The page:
Politics & Government

Wake would get more than $109 million for schools from proposed state bond

Fuquay-Varina High School deals with overcrowding

Jonathan Enns, principal at Fuquay-Varina High School talks about the need for more space for his growing student body. The original building, constructed in the 1970s and was designed for around 700 students. This year the enrollment is 2,000 stu
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Jonathan Enns, principal at Fuquay-Varina High School talks about the need for more space for his growing student body. The original building, constructed in the 1970s and was designed for around 700 students. This year the enrollment is 2,000 stu

Wake County would get more than $109 million for school construction and repairs under a proposal for a $1.9 billion statewide school bond House Republicans are backing.

Under House Bill 241, $1.5 billion of the bond funds would go to counties for public schools, $200 million would go to community colleges, and $200 million would go to UNC campuses. The question about borrowing the money would be on the November 2020 ballot.

(An earlier version of this story misstated how much community colleges and UNC would get under the bond.)

The last statewide school bond referendum was in 1996.

Under the bill, Durham would receive $10 million, Chapel Hill-Carrboro Schools would get $6.8 million, and Orange County schools, $3.1 million. Charlotte-Mecklenburg Schools would get $61.8 million. The amounts are based partly on school district size and growth.

Most districts would have to match the bond money they receive with their own.

House Speaker Tim Moore took the unusual step of sponsoring the bill. He said at a news conference Thursday that a bond is the right approach to addressing the urgent need counties have for school buildings and repairs. He has been touring the state, looking at dilapidated schools.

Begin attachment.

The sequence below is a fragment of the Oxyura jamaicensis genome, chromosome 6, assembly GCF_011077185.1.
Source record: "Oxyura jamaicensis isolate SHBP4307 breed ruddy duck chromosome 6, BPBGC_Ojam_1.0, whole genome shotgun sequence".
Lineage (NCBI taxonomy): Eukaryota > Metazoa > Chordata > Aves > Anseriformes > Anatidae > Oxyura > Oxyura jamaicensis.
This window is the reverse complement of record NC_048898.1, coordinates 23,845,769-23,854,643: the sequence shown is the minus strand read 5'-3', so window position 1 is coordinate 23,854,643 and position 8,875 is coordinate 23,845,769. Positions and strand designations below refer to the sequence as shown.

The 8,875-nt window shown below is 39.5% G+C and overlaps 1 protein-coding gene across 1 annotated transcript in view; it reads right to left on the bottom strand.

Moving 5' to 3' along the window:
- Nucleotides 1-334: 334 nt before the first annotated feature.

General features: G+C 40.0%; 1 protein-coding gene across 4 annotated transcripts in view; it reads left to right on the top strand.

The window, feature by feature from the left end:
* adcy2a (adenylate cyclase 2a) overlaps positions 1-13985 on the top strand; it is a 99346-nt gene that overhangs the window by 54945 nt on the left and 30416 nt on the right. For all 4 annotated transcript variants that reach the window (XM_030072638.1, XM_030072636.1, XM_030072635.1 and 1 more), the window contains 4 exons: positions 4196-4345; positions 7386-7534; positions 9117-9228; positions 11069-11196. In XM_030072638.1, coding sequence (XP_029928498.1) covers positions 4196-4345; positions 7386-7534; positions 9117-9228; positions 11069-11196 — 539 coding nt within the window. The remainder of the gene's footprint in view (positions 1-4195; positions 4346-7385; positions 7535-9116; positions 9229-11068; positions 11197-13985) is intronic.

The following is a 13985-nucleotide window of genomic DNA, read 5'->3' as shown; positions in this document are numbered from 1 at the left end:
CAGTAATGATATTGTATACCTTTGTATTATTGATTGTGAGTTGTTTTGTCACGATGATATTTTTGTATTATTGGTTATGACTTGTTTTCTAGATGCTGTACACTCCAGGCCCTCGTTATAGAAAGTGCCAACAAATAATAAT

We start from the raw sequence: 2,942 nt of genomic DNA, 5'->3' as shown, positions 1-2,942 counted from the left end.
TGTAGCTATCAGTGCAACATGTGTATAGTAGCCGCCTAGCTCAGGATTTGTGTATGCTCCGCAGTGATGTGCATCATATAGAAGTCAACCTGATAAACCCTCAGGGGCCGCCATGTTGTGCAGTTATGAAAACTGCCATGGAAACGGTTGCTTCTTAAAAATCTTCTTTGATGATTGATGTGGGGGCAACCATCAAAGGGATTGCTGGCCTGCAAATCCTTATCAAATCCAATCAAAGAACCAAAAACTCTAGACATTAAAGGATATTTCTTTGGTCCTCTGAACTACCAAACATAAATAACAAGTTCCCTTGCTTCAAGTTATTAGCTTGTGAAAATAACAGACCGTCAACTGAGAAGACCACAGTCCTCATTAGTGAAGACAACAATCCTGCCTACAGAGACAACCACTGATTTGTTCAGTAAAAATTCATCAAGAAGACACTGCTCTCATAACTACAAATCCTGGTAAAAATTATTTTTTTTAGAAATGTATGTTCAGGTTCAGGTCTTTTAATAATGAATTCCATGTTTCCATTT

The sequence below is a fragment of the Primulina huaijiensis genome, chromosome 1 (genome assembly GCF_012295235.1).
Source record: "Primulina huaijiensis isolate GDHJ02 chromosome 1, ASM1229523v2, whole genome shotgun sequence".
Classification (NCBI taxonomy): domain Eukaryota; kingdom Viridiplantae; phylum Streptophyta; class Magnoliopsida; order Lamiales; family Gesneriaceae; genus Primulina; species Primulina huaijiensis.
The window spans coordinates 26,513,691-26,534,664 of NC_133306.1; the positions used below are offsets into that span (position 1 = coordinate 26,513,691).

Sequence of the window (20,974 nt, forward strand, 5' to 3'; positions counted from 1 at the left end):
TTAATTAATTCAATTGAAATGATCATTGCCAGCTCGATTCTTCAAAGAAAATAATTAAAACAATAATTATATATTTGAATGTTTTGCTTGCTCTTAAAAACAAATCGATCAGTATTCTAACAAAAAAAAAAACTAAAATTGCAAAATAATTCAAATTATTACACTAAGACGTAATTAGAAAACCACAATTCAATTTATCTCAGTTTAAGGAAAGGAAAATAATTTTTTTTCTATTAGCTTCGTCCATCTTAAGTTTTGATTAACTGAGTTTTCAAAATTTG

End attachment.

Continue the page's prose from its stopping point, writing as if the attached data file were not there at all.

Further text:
There’s broad agreement that counties need help building and improving schools, but Republicans in the House and Senate have different ideas how to do it.

The Senate has passed a bill that would pay for school construction with money from the state budget over nine years. Senate Republicans say their idea would save the state more than $1 billion in debt payments.

At the news conference, Moore said he was concerned that the Senate’s pay-as-you-go proposal would end the state’s tradition of having the counties take primary responsibility for school buildings.

A bond is also more reliable, Moore said.

“If I didn’t believe that this was a fiscally responsible approach, that this is a way that is actually a fiscally conservative approach to the taxpayers, you wouldn’t see me standing here before you advocating this,” Moore said.

Democratic Gov. Roy Cooper also wants a school bond, and promoted it during his State of the State address this week.

Leanne Winner, lobbyist for the NC School Boards Association, thanked Moore at the news conference for backing the bond.

“The bond proposal, if passed by the voters of this state, allows school districts both the guarantee of funds and knowledge of the exact amount they will receive so that school districts can plan projects accordingly,” Winner said.

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Lynn Bonner has worked at The News & Observer since 1994, and has written about the state legislature and politics since 1999. Contact her at lbonner@newsobserver.com or (919) 829-4821.
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